The ability of scientists to improve health and disease management of cattle and enhance the nutritional value of beef and dairy products has received a major boost with the release this week of the most complete sequence of the cow genome ever assembled.
Developed by an international consortium of research organisations, including CSIRO and AgResearch New Zealand, the new bovine sequence contains 2.9 billion DNA base pairs and incorporates one-third more data than earlier versions.
Differences in just one of these base pairs (known as single nucleotide polymorphisms or SNPs) can affect the functioning of a gene and mean the difference between a highly productive and a poorly performing animal. Over two million of these SNPs, which are genetic signposts or markers, were identified as part of the project.
Australia's representative on the US $53 million Bovine Genome Sequencing Project, CSIRO's Dr Ross Tellam, says the new map marks the end of the sequencing phase of the project, with the focus now on analysing the available data.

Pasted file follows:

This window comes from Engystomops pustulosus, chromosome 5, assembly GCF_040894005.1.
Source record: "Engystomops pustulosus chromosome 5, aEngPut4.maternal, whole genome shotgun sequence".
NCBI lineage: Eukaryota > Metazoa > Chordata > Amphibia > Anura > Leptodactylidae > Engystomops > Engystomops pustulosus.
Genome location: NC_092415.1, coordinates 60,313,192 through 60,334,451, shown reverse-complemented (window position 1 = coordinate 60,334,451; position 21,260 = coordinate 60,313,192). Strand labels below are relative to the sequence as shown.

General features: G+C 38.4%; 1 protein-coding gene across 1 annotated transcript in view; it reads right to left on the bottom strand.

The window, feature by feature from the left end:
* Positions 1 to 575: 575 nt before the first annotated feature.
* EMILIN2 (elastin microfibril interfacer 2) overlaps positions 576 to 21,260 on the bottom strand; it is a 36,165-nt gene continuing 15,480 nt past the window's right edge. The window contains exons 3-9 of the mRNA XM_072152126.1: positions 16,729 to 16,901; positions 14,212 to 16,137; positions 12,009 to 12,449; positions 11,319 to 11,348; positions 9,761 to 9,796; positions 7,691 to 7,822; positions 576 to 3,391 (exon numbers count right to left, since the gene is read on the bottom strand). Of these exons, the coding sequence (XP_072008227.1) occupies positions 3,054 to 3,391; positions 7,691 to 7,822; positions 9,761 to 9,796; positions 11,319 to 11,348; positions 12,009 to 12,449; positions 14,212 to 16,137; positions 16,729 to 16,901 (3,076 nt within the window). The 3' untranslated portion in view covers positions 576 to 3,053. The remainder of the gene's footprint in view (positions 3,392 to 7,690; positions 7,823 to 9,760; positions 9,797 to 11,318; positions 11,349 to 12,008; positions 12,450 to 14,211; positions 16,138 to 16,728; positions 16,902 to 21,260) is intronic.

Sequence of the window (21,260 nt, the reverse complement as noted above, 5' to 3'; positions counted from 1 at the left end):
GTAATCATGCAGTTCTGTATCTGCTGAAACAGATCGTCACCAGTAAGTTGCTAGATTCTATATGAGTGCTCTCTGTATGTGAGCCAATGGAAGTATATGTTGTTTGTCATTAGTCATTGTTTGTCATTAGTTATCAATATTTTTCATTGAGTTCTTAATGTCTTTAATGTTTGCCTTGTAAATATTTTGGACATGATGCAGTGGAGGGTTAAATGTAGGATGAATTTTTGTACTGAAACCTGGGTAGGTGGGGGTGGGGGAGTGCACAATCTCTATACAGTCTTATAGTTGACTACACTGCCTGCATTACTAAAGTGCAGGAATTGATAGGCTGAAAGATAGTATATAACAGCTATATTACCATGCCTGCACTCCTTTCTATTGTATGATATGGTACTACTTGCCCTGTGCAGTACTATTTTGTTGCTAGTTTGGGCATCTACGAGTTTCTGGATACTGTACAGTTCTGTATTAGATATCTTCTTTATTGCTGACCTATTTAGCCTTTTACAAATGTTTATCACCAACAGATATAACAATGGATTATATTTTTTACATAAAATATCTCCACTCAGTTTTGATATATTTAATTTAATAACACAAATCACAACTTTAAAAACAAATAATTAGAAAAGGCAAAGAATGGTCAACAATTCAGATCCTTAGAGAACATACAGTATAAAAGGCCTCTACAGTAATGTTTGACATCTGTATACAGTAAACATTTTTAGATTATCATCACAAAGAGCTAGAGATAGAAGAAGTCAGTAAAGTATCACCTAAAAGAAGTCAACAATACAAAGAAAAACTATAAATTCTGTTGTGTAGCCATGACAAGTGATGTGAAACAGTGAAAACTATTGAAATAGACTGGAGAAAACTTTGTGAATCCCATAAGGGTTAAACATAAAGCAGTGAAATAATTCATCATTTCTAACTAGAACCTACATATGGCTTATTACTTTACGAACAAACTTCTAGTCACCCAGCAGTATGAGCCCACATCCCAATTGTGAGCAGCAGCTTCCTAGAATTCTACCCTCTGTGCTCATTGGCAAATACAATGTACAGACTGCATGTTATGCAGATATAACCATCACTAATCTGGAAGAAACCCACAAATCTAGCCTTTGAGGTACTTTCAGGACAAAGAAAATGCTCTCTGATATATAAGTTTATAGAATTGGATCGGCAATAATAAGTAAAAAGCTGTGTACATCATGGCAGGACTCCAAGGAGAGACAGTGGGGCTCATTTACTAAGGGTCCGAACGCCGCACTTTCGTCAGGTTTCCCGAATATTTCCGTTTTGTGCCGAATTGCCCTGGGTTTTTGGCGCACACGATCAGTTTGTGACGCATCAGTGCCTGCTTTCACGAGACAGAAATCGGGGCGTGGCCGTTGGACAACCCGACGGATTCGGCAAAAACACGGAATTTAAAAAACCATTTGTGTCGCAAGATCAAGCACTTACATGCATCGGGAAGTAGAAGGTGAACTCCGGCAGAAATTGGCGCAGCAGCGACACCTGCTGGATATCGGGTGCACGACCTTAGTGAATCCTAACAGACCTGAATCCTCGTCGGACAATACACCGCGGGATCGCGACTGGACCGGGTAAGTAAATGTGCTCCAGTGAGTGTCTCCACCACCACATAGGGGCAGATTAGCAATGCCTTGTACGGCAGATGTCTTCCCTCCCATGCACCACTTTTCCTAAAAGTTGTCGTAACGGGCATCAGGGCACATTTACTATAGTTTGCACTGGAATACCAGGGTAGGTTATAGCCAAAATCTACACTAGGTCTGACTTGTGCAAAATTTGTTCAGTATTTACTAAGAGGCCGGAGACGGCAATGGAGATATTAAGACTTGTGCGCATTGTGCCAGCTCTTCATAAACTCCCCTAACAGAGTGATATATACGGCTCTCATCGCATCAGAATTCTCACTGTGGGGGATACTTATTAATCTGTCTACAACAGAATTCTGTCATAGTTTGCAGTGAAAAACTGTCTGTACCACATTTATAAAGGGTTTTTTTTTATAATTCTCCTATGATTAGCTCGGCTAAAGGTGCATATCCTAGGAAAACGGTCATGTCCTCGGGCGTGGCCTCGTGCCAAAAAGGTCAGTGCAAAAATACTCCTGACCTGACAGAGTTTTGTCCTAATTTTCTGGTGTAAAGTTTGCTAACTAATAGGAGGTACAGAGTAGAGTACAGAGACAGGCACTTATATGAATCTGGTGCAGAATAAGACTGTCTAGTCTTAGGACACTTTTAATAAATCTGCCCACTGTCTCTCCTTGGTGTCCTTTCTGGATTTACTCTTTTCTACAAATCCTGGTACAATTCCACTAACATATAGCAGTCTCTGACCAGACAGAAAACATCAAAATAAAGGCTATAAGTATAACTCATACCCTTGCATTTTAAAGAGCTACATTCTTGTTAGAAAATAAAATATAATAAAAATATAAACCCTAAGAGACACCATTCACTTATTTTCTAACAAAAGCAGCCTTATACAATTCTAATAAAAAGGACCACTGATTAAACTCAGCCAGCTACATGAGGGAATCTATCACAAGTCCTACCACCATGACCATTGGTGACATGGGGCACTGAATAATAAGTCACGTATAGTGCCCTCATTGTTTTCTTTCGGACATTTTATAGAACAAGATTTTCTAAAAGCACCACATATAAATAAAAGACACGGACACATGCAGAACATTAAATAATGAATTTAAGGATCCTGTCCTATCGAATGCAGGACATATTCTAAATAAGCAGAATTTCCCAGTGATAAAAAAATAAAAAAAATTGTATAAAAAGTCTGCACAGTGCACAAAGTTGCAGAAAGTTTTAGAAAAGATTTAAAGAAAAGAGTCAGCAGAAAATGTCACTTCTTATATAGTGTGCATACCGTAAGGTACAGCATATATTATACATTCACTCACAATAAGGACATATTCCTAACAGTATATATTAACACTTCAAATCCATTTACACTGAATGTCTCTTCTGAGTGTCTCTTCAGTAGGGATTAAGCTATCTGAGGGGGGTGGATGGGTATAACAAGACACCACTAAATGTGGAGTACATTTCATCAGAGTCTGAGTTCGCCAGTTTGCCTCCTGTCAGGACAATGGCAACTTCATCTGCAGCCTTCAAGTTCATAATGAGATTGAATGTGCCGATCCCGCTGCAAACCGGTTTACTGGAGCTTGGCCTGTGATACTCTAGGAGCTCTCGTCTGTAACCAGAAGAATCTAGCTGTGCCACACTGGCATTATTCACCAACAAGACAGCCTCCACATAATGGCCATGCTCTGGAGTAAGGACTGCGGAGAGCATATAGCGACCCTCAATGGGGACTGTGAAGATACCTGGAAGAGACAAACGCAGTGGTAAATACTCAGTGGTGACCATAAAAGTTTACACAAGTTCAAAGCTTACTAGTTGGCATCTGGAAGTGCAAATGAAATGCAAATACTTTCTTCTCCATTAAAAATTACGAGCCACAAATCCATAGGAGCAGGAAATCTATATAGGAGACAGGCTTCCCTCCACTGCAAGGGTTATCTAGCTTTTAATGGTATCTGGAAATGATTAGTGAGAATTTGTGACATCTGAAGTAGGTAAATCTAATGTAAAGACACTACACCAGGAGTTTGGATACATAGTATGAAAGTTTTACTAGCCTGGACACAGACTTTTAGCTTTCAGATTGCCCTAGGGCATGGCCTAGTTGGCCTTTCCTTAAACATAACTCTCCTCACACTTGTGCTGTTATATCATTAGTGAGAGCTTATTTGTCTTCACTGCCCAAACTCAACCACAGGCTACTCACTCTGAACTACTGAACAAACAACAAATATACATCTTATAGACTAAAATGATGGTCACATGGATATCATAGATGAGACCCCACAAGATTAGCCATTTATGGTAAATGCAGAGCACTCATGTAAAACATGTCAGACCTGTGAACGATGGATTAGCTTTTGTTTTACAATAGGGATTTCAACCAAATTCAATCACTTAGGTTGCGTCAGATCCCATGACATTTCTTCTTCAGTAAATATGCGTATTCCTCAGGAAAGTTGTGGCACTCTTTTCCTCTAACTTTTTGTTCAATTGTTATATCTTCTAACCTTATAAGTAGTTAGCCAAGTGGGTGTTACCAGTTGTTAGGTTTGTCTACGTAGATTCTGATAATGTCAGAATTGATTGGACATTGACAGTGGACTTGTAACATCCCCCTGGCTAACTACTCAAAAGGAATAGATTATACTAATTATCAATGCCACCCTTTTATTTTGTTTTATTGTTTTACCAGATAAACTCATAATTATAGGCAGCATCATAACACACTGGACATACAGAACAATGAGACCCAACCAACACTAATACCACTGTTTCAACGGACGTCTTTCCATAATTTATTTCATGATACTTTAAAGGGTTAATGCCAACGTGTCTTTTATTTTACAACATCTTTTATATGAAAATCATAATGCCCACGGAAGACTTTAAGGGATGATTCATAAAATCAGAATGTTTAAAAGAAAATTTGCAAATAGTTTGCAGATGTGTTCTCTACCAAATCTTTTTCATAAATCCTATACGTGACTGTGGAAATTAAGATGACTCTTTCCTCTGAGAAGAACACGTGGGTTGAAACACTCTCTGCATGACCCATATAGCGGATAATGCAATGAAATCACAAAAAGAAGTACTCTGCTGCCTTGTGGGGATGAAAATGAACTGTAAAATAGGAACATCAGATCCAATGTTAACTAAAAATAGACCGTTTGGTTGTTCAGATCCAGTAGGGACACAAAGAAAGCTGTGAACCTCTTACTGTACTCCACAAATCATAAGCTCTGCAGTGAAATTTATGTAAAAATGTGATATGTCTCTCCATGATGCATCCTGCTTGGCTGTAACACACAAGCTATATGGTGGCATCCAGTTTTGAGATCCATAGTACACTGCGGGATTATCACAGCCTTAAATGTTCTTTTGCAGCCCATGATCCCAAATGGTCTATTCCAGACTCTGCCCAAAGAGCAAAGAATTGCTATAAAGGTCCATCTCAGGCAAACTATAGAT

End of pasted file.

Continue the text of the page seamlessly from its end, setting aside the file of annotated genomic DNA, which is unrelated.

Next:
"This is very valuable information," Dr Tellam says. "We could potentially achieve as much improvement in cattle breeding and production in 50 years as we have over the last 8000 years of traditional farming."
Cattle geneticists will use the bovine genome as a template to highlight genetic variation within and between cattle breeds, and between cattle and other mammal species.
The head of bioinformatics research at CSIRO Livestock Industries, Dr Brian Dalrymple, says the new data is very valuable because it provides researchers with a more complete picture of the genes in a cow and how variations in the DNA code influence desirable production traits.
"We can use this data to identify those genes that are involved in important functions like lactation, reproduction, muscling, growth rate and disease resistance," Dr Dalrymple says.